In 1951, Sydorko married Mary Zayorkowski, who had come to work at her uncle's hotel in Bluesky, Alberta, in 1948. Twelve days after the wedding, Sydorko left for a 44-day work stint in the bush. But in the summers that followed, the Sydorkos moved together, packing their belongings in suitcases and boxes, searching out accommodation in whatever town or village was closest to Bill's worksite and living on his salary of $250 a month. One hot and dusty year the young couple, who by then had had their first child, boarded with a farm family near Kelvington, Sask. During the long days when Sydorko was away at work, Mary says she kept busy caring for their child. "I didn't mind it a bit," she says. "We were young and didn't know any better."
In 1954, while Mary kept the home fires burning, Sydorko and Mueller were busy doing the latest thing in seismic field work. "If we wanted to look at a particular section, we'd shoot all the corners, and then take a shot in the centre," Mueller says. "That was what was called a five-point correlation. We'd shoot it with 12 traces. It was real scratch-the-surface reconnaissance work."
Between 1954 and 1956, technology in the geophysical industry moved ahead at an incredible pace, but Sydorko took it all in stride. The development of heavy load-bearing tracked vehicles called Nodwells made work in remote areas possible. Sydorko says the Nodwells took him across muskeg and other difficult terrain that would otherwise have been impossible to negotiate. A highlight of 1955 was the first use of helicopters in the industry to carry geophysical prospecting equipment to some remote locations. A few years later, when Sydorko began travelling in helicopters, he found he liked them – they often transformed a three-hour drive to work into a 10-minute jaunt.
But the event that had the most impact on the industry was Texas Instruments' use of transistors, which would make vacuum tubes as extinct as the dinosaurs. The significance of transistor technology to seismic work was that they afforded increased channel capacity, and thus the capability to record over larger areas. Sydorko and several other operators went to the Northern Alberta Institute of Technology for a week-long course in transistor theory. Sydorko says it was just another example of how the industry was moving forward. "For me it was interesting, and technically, it was just another case of going with the flow."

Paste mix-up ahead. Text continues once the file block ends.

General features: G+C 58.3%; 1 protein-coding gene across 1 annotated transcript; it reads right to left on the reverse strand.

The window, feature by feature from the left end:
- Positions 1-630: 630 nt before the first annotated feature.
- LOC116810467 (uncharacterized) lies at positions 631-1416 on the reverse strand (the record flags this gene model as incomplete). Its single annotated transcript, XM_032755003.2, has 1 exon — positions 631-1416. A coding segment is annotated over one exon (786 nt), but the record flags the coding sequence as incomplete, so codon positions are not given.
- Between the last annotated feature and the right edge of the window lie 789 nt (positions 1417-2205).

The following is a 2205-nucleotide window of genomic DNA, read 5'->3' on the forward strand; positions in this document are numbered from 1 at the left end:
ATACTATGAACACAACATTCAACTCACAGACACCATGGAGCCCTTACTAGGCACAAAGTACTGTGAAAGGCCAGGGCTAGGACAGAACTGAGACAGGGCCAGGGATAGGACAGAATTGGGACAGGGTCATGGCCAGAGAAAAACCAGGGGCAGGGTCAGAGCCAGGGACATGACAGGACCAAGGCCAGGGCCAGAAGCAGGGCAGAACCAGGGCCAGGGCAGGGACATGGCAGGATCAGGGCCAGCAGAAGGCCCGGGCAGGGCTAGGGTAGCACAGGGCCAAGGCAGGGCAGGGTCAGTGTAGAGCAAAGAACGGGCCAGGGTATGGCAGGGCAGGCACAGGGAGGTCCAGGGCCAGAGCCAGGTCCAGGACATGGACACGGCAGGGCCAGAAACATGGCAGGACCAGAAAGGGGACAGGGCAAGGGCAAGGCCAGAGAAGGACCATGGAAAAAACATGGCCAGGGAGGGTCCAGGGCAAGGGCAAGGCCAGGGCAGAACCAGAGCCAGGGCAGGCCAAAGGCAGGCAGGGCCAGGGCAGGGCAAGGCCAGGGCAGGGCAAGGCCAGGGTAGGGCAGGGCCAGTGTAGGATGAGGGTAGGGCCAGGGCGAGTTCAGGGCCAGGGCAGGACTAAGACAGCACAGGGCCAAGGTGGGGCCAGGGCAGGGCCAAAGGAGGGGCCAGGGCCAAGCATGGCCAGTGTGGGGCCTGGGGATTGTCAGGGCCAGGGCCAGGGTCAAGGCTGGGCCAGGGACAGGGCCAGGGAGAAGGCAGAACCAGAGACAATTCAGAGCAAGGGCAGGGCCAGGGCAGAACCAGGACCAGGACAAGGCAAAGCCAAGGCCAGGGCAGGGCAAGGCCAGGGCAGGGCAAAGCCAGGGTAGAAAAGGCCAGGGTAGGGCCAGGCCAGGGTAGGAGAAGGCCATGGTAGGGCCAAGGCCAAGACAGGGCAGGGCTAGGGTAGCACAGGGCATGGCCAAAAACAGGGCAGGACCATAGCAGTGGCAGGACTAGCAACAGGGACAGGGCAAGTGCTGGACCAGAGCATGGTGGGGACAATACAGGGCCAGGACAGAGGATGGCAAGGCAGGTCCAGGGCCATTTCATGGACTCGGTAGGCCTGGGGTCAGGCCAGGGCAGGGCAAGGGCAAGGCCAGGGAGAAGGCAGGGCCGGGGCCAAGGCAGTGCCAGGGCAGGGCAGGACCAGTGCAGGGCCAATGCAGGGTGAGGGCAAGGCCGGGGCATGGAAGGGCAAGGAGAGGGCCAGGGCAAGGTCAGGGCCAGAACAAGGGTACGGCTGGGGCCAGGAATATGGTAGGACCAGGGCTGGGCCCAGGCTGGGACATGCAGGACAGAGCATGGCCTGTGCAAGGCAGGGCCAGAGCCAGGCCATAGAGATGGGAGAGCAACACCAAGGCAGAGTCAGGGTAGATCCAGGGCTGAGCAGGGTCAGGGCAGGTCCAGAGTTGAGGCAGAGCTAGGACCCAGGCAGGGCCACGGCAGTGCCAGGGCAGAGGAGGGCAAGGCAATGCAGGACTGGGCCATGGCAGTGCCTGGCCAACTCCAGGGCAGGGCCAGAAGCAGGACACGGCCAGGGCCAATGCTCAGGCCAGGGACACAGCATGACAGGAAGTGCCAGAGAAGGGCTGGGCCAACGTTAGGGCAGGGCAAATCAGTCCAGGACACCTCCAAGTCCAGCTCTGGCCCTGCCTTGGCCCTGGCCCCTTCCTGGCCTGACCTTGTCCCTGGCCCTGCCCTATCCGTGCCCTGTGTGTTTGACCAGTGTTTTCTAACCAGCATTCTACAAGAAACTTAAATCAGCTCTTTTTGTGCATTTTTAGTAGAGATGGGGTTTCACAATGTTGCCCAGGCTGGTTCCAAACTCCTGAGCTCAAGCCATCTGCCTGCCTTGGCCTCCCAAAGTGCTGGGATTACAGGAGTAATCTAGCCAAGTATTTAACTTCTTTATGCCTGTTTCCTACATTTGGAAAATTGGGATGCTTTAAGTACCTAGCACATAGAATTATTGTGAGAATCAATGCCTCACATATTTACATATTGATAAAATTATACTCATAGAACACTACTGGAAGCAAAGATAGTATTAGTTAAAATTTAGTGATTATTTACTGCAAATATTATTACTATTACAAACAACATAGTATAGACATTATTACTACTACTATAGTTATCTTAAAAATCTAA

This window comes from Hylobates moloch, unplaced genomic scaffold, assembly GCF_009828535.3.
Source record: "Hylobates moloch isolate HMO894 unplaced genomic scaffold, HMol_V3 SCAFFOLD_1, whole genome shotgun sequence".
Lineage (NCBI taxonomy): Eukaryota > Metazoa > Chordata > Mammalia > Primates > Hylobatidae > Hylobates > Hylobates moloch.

Another major technological advance occurred in 1957, the same year Sydorko moved his family to Calgary so his eldest child could attend school. A company called Canadian Magnetic Reduction Limited became the first Canadian company to begin processing magnetic tapes. A year later saw the advent of Vibroseis technology that utilized a seismic source other than dynamite, and in 1959 the data exchange trade in Canada took off.
Throughout these years, Sydorko continued to apply himself to his field duties with a commitment and work ethic that earned him the respect of all who dealt with him. Bud St. Clair, former president and general manager of Teledyne Exploration, says Sydorko was a perfectionist.
"There was a saying in the company, that if Bill was assigned to a job, no one had to worry, because he would do all the worrying," St. Clair says. "He double-checked everything. He had the best work ethic of anyone I ever worked with. He worked harder than anyone out there in the field. If we could have cloned one person to create the perfect field crew, Bill's the guy we would have picked."
In 1956 in spite of all the double-checking, Sydorko experienced the most bizarre occurrence of his entire career, while conducting a program near Cardston, Alberta, which boasted a school adjacent to a water tower. "We took a shot," Sydorko recalls. "At that moment, there was a big bang and a cloud of dust, and the water tower came down."
Sydorko and his crew were stunned, assuming they were responsible for knocking the water tower down. Horrified, they ran to the school, to discover that the tower was being dismantled. It had come down at the exact moment the seismic crew took its shot. Sydorko says the experience was frightening – since the tower was next to the school, there was fear that someone might have been hurt. "It was the strangest coincidence, that the tower would come down right then," he says.